My dad used to say “you lose what you don’t appreciate”. When I was a kid, I used to roll my eyes when he said that, because most times when it was said, I had just gotten scolded for not taking care of something, and it had gotten damaged or ruined. We have to realize guys (and the sooner the better), we can’t just say “I do”, and then put the gear shift into neutral, and hope to cost the rest of the way on the “we’re in love, so what could happen” feeling. As husbands, we have to continue to do those things we did when we won her heart! And “but I just don’t feel like it” is just lazy. Our wives don’t want to feel like they come in on our priority list right after getting the garbage to the curb every Wednesday night! They want to know we’re still crazy about them! They want to be the apple of our eye, just like they were in the early days.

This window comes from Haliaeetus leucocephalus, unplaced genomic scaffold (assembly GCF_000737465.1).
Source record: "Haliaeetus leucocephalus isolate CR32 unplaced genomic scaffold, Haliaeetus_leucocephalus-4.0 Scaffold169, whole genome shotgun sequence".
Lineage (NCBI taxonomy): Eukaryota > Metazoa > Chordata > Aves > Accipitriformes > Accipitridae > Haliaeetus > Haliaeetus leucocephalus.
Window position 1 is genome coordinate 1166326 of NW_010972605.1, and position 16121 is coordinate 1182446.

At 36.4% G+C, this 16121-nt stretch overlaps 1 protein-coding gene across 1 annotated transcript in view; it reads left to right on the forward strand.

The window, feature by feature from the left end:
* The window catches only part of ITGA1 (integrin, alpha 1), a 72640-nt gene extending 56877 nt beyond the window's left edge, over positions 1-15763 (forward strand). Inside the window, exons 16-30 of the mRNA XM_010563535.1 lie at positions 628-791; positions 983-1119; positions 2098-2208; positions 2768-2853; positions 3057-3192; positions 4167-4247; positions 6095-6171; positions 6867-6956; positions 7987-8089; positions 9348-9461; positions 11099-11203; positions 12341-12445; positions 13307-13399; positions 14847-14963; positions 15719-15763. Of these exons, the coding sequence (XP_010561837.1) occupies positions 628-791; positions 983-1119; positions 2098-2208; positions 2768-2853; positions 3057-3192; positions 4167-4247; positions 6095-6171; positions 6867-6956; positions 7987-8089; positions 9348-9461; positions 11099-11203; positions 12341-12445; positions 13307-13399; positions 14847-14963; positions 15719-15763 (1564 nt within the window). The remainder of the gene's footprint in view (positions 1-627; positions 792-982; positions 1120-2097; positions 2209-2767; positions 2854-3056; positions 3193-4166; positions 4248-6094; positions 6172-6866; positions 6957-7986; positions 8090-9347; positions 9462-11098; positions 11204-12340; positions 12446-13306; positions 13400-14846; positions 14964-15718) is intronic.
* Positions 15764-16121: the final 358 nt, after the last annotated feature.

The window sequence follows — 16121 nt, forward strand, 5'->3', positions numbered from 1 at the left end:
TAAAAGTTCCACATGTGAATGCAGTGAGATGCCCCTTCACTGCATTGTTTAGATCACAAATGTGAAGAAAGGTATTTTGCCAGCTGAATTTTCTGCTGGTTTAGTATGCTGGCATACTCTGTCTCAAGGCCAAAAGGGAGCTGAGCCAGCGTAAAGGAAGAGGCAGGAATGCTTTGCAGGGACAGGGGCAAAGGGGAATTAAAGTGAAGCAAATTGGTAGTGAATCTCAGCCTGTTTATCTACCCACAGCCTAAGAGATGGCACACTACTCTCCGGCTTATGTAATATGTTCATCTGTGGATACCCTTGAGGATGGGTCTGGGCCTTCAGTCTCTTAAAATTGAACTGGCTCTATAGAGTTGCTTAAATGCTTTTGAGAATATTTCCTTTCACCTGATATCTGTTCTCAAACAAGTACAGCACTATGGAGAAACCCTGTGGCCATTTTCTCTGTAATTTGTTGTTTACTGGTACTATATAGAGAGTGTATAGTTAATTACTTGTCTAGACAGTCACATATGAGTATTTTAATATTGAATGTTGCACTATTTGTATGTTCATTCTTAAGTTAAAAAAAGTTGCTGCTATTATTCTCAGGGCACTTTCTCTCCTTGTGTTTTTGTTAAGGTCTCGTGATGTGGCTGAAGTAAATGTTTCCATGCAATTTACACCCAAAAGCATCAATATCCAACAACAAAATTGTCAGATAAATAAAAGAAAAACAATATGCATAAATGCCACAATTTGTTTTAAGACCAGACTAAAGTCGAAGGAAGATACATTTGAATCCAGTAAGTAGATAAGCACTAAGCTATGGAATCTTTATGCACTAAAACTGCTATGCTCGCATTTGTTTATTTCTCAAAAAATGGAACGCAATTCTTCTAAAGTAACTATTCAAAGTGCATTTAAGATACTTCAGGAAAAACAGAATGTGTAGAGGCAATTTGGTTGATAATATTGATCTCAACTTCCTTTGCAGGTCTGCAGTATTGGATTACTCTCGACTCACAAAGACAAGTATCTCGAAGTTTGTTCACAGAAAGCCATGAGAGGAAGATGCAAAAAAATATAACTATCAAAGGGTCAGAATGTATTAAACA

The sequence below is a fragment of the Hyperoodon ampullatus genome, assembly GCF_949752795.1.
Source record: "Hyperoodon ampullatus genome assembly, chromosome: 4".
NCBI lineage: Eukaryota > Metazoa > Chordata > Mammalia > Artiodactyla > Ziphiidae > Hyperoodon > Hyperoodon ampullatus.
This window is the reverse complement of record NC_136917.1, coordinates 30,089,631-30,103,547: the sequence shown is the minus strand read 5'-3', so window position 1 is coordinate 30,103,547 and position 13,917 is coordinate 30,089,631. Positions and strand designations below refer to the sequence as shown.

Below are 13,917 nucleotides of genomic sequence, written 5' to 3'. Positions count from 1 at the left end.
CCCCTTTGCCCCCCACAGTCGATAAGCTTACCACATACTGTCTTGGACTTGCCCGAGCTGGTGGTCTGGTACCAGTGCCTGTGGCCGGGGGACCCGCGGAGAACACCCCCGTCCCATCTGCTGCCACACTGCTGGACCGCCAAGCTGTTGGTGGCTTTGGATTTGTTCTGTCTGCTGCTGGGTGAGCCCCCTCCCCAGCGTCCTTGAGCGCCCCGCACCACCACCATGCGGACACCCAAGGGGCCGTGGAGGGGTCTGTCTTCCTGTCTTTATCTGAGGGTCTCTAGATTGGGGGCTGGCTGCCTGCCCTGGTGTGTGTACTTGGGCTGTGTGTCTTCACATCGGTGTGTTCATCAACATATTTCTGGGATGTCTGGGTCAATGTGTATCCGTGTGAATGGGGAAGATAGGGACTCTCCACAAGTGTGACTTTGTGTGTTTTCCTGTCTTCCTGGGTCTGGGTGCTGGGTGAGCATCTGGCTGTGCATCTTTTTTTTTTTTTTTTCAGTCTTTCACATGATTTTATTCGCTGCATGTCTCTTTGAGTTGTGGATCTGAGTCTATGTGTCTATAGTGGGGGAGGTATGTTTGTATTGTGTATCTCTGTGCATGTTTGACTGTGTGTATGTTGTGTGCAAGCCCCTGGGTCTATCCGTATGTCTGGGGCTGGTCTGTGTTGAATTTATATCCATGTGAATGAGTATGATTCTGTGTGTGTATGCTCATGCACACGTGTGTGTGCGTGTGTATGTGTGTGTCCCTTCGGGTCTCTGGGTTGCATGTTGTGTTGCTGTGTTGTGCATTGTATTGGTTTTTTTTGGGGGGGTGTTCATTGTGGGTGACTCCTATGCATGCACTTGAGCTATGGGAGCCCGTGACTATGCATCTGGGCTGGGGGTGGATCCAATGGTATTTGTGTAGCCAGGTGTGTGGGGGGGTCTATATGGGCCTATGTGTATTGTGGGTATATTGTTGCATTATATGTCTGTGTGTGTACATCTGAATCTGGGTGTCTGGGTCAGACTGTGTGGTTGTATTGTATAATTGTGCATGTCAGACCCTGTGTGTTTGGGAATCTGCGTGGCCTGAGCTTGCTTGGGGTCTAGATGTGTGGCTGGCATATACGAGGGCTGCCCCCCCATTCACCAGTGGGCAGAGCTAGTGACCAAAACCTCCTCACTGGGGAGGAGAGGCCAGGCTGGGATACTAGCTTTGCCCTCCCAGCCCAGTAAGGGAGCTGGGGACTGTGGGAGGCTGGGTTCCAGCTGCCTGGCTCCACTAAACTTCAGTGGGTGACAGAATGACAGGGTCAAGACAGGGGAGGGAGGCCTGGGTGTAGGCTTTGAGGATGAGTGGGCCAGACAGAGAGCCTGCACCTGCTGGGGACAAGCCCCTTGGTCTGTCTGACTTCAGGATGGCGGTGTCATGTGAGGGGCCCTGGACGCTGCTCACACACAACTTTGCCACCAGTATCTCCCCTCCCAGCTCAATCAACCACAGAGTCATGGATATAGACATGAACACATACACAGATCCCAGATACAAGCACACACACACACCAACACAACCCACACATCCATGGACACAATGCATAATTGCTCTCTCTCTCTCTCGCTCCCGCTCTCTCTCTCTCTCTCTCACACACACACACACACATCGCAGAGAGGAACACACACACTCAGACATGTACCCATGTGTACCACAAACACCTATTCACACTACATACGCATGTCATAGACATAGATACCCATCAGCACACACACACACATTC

“But I say I love you all the time!” Yeah, but do your actions line up with your words? We all love the old saying “talk is cheap”, but oh how true it is! If you’re saying “I love you baby! I really want to spend time with you!” on your way to the golf course, she’s probably not going to put much stock in what you’re saying. Look for ways to say “I love you, and you’re still everything to me”. I’m not going to list out a “top ten romantic ways to tell your wife you love her” either, because all wives are different! You’re going to have to think back (come on, you can do it) to your dating days and remember the little things. That place you used to take her to watch the stars (even thought you spent most of the time looking at her). The hangout you used to always go to and get the corner booth. The coffee you used to bring her at work, even though her work was 10 miles out of your way. You get the idea.